“You don’t let me do anything fun.”
“Look, I’ll ask around. I’m sure there are other things... art classes… or maybe you’d like to try tennis?”
The second she said it, Mia knew she’d made a mistake.
“Art classes?” The disdain in his tone said it all. Art classes may have been fine for another kid, but not him.
As they walked into her office, Mia could feel his temper simmering.
“You don’t care what I think,” he growled.
Mia was doing her best to stay calm so the situation didn’t get worse, but he was making it very tough to do so. “Benjamin,” she began calmly. “I’ve had enough of your attitude. We’ll talk about this later.”
But Ben was the one who’d had enough. He threw his backpack across the room, causing Mia to jump as it crashed into a chair and the contents went flying in all directions.
“Hey! What was that all about?”
“I don’t want to play tennis or take art!” he screamed, kicking a notebook that had landed on his foot. He was furious.
“Ben, calm down!”
“No! You don’t listen! When are you going to listen?” And with a final shove at the door, he took off.
By the time Mia composed herself enough to go after him, Ben had disappeared.
Adam Miller conferred with his assistants and could only shake his head as he looked at his roster. Their first game was three days away, and the offensive line had more holes than a cheap hooker’s panties. The way things were going, he’d be down a quarterback by halftime on Saturday.
“I got almost 1500 pounds on that line, they should be able to block something,” Adam mumbled.
“I don’t know what to tell you,” Drew Griffin, one of the assistants, said. “There’s no way we could have anticipated those two injuries.”
That was true. More than half of their starters from last year’s team had either graduated or were no longer eligible to play. Then two of his veteran offensive lineman got hurt within days of each other. He had to get used to the fact that his team was green, and the best he could hope for was that they would get better with experience.
He flipped the playbook closed and stuffed the pen into his pocket.
“Adam? Looks like we’ve got company.” Joe Rand, his defensive coordinator and best friend, pointed toward the end zone. There, sitting with his legs pulled up, was a kid. Alone.
“Damn.” The last thing Adam wanted to deal with right now was a misplaced kid. He hoped one of the other coaches would make a move to check things out, because there was no reason a kid should be on this part of campus by himself. But no, eight of them stood there, and suddenly not one member of his staff was making eye contact with him. No one even looked up. Great.
“Here, take this for me.” Handing off his binder to Joe, Adam walked down the field.
He guessed the boy was maybe eleven or twelve years old—hard to say, hunched over like that—but when the kid saw him coming, he scrambled to his feet and looked scared shitless. Adam had seen kids react to him in a lot of different ways, but this one was new. The boy shoved his hands in his pockets and when Adam got close enough, he could see the kid had been crying.
“Hey,” Adam said. “You okay?”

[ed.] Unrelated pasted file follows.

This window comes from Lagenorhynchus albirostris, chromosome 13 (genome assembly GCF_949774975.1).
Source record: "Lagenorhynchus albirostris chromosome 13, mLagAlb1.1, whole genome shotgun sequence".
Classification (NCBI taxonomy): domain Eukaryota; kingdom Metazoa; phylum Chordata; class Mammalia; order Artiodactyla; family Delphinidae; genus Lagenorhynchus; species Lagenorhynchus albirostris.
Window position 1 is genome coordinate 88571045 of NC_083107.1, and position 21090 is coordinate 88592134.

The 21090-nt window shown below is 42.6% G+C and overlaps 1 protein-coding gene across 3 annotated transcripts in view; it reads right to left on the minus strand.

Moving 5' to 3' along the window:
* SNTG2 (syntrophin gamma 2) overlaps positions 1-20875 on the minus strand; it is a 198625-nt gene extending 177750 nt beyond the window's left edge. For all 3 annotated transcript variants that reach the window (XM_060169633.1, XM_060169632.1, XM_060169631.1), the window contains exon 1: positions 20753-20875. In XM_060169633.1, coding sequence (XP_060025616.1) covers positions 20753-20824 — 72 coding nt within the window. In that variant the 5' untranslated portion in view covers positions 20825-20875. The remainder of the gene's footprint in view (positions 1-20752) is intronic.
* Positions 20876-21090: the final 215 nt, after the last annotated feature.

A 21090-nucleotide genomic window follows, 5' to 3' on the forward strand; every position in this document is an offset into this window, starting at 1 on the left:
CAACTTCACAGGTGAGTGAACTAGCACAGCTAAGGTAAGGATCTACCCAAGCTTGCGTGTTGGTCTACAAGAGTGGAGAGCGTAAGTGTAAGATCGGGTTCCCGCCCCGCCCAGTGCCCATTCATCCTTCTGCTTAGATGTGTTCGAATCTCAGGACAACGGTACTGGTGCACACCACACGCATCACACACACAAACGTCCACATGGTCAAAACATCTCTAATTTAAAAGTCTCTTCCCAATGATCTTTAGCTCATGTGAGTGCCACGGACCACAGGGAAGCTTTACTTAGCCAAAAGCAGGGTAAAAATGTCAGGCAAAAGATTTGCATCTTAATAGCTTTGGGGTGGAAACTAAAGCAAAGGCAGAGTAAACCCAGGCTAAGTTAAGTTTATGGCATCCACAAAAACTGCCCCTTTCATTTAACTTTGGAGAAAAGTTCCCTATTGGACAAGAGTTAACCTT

“Sorta?” The kid sure wasn’t giving much.
All Adam got this time was a shrug. He blew out a long breath and extended his hand. “I’m Coach Miller.”
The boy met his eyes and shook his hand. Still nothing.
“You got a name?” More silence.
Finally something. Maybe he could figure out who owned this kid. “So, Ben, where are you supposed to be?”
Adam realized he’d asked the million-dollar question when Ben looked down and moved his feet uncomfortably.
“With my aunt at the library.”
“Ah. She’s a student?”
“No, sir. She works there.”
“Does she know where you are?”
“No, sir,” Ben whispered.
Adam widened his stance, folded his arms, and stared down at the boy. Intimidation would go a long way with this kid. He was too respectful not to respond to an adult’s request. “What do you think you should do?” He gave Ben some time to think through what he wanted to say. Sure enough, it came eventually.
“Go back to the library.”
“Good answer.” Adam was relieved he wasn’t going to have to pressure the kid, but he had to regroup quickly as Ben turned to walk away. Yeah, that wasn’t going to happen, not when Ben so much as admitted he was lost.
“Whoa.” He reached out and took him by the arm. “Come back to my office and you can call your aunt.”
Ben nodded and the two of them started toward the field house. Kids usually talked up a storm around him, but this kid wasn’t saying much. Maybe a little activity would get him to open up. Adam pointed to two footballs on the sideline. “Go grab those two balls and toss them to me.”
The kid’s eyes lit up and he ran to the side of the field. He picked up the first ball, turned it in his hand a little and threw it to Adam. Not bad.
The second throw was better.
When Ben returned to his side, Adam stopped walking, dropped one football, and handed Ben the other. “Let me show you something. Put your fingers here and here.” He moved the boy’s fingers into position over the laces and Adam marveled at the size of the kid’s hands. He was born to hold a football. “That’s good, but not so tight. You want to have a little space between your hand and the football.”
“Like this?” Ben had made an adjustment and the ball sat perfectly in his hand.
Adam nodded. “Good. Throw it.”
It was poetry in motion. Ben dropped back a couple of steps, planted his feet and threw. The ball took off like a rocket. Damn.
They watched the ball’s flight and Adam grinned at Ben’s stunned expression. “Much better.” Tossing him the other football, Adam said, “Now, do it again.”
End of Excerpt